"Love doesn't make sense. You can't logic your way into or out of it. Love is totally nonsensical, but we have to keep doing it, or else we're lost, and love is dead, and humanity should just pack it in. Because, love is the best thing we do. Look, I know that sounds cheesy, but it's just true...it doesn't have to make sense to make sense."

Don't give up. We all fail until we don't, until something, someone finally makes it all make sense. Yeah, I'm a sucker for romance, but who can honestly say they don't like that giddy feeling of getting a call/text from that special person? Smiling when you think about the time you spent together the day before? Or looking forward to the time you'll spend together soon? Let's be real. It's a wonderful feeling.
I bet you were in love once. Hold onto that feeling.


Friday, March 14, 2014

Danny Sucks at Dating #3 - How to Ruin a Friendship

I'm nothing if not honest, but I haven't told this story for a lot of reasons. At 26 though, I'm not as easily embarrassed as I used to be, so why not? This is not a story about dating, per se. It's more about "going to see about a girl" (brownie points if you know that reference). If there's a friend you like and want to risk your friendship on, I won't stop you. I've done it plenty of times, each with mixed results. Just remember this: you won't get a second chance here, unless you're lucky as hell and carry four-leaf clovers with you all the time. Be sure you're ready to do it and/or end up pretty wrecked and miserable. If you're ready to take the plunge, follow these first-hand steps to success:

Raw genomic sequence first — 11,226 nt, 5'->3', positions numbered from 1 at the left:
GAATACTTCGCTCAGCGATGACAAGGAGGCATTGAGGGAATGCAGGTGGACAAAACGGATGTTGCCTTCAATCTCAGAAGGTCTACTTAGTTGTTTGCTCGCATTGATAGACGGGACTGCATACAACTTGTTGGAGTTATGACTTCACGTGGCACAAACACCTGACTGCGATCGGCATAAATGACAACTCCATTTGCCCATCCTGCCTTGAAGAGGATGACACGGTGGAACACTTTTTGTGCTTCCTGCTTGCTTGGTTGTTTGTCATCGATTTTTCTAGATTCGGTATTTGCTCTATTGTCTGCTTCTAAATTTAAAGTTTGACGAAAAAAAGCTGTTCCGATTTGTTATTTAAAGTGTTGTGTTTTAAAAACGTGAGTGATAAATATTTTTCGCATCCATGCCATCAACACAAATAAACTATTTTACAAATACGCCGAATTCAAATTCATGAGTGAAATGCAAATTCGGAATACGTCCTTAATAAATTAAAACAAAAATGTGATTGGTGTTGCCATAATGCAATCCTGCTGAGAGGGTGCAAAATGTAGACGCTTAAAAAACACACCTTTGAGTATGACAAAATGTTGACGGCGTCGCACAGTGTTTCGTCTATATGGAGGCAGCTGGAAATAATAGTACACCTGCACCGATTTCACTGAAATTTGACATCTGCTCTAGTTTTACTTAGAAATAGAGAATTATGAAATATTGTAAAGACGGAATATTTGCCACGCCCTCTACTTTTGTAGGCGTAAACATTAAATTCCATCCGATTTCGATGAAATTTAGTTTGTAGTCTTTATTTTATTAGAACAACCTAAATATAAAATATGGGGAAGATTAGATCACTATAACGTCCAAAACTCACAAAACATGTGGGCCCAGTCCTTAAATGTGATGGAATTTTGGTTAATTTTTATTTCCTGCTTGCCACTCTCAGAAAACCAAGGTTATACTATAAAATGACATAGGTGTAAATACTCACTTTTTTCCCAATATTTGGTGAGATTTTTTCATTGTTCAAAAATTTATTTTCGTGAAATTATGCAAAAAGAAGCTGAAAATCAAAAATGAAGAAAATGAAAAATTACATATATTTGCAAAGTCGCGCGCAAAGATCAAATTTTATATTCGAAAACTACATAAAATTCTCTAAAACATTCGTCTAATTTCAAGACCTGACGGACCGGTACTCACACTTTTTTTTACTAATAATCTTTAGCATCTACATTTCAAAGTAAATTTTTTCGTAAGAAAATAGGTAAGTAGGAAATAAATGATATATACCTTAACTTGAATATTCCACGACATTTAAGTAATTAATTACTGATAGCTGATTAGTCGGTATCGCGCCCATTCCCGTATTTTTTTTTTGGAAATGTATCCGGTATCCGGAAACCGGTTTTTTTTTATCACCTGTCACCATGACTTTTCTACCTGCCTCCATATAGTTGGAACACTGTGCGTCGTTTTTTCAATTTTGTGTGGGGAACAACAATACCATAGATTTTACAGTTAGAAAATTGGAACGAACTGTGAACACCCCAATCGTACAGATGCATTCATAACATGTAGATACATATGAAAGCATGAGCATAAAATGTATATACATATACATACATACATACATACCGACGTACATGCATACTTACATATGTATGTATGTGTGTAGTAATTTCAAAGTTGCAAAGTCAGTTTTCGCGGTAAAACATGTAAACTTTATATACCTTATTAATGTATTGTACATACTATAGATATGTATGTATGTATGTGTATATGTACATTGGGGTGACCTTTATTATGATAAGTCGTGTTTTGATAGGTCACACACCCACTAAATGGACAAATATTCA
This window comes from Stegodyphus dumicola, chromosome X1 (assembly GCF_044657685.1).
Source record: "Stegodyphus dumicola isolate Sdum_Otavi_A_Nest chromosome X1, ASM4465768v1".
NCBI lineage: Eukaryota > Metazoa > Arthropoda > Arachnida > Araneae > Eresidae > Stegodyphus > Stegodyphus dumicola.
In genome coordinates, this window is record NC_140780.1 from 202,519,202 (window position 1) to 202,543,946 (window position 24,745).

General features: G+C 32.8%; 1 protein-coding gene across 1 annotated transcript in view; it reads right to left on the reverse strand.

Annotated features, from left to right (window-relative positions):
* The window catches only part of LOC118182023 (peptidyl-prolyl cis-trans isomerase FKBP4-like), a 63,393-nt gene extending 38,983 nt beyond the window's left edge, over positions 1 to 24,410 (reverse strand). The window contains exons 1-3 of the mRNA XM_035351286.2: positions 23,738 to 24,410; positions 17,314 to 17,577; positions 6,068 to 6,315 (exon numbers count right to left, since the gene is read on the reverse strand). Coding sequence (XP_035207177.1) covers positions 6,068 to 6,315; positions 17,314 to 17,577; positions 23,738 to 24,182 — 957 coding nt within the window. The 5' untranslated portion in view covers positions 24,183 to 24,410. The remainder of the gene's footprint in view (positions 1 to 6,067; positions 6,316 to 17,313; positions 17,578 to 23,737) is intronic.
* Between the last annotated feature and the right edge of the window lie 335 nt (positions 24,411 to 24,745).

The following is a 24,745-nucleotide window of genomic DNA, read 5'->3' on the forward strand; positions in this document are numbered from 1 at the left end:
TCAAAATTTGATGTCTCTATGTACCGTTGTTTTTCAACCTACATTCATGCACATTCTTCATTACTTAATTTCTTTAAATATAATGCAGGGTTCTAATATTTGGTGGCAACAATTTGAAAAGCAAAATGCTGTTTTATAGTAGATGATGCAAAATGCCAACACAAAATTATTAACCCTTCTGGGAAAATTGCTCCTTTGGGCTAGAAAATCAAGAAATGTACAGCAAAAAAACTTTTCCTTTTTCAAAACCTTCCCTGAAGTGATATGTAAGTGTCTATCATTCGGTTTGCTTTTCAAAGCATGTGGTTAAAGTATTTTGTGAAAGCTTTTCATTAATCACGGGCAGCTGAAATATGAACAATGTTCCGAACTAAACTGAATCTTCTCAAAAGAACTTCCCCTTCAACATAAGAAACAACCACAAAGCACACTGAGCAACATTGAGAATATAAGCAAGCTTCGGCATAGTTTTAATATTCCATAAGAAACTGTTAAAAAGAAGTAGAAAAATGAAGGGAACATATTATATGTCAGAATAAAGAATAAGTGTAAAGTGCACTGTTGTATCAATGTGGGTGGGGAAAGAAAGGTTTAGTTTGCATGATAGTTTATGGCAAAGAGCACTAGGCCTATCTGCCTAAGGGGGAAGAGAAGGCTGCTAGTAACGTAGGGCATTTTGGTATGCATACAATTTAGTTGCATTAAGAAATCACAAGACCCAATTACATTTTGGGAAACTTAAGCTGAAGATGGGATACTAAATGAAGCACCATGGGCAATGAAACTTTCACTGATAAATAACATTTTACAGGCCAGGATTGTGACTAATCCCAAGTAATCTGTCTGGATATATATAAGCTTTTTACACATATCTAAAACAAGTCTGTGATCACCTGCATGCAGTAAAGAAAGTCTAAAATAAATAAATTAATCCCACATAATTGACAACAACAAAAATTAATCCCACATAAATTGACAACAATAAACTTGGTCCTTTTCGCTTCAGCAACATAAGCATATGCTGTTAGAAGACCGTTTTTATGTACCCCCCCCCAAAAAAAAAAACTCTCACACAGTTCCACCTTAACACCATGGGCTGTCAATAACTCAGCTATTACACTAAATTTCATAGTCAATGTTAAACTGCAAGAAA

Step 1 - Meet one of your best friend's lady friends and act completely aloof to attract her attention. You will surely fail, but do it anyway because it's a hilarious move that teenagers think will work.

Step 2 - Maintain a long-distance friendship for years, fantasizing about the day you two will finally be together. Also pass up multiple dating opportunities because you're waiting for "the one". Meanwhile, continue trying to be cool and not to act like the awkward, super obvious mess that you are. You will also surely fail at this because you're transparent.

Step 3 - See her intermittently and maintain your cool. Talk about baseball and Harry Potter. They're fairly innocuous. Plus, she likes baseball and Harry Potter. Uh, win? You'll forgive her for liking So Cal teams though. We all make mistakes. How could she possibly know you've liked her for years with such innocent banter?

Step 4 - Convince her to come out with your friends, and then completely ignore her for the whole night, even when she asks you to join the rest of the group. This move always works. It can't fail, right? Ignoring girls and being a horrible person works all the time in the movies, and seemingly in real life, so I'm sure this won't blow up in my face. I mean, your face.

Step 5 - Apologize at 3am for being such a terrible person and failing at life. Let's be realistic, that's kind of how you expect that one to go.

Step 6 - Promise yourself that if the Giants win the World Series, you'll finally ask her out in a grand romantic gesture. Screw it. Halfway through the playoffs, decide that you're going to do it regardless of the outcome. It's been years, and you're just sitting around doing nothing. Boombox over head (points for that reference too).

Step 7 - Ask your brother if he'll help you on an insane quest for love (He'll agree because this is the only part of the plan that actually works - did I say that? I meant that this plan is foolproof). Drive seven hours down south, listening to Jimmy Eat World, Dashboard Confessional, and other acoustic delights (Give me a break, I was 22. My girl T. Swift would have loved it). Come up with a thousand scenarios and conversations of how the night is going to play out and ramble endlessly to your brother about turning the car around because you're freaked out of your mind right now.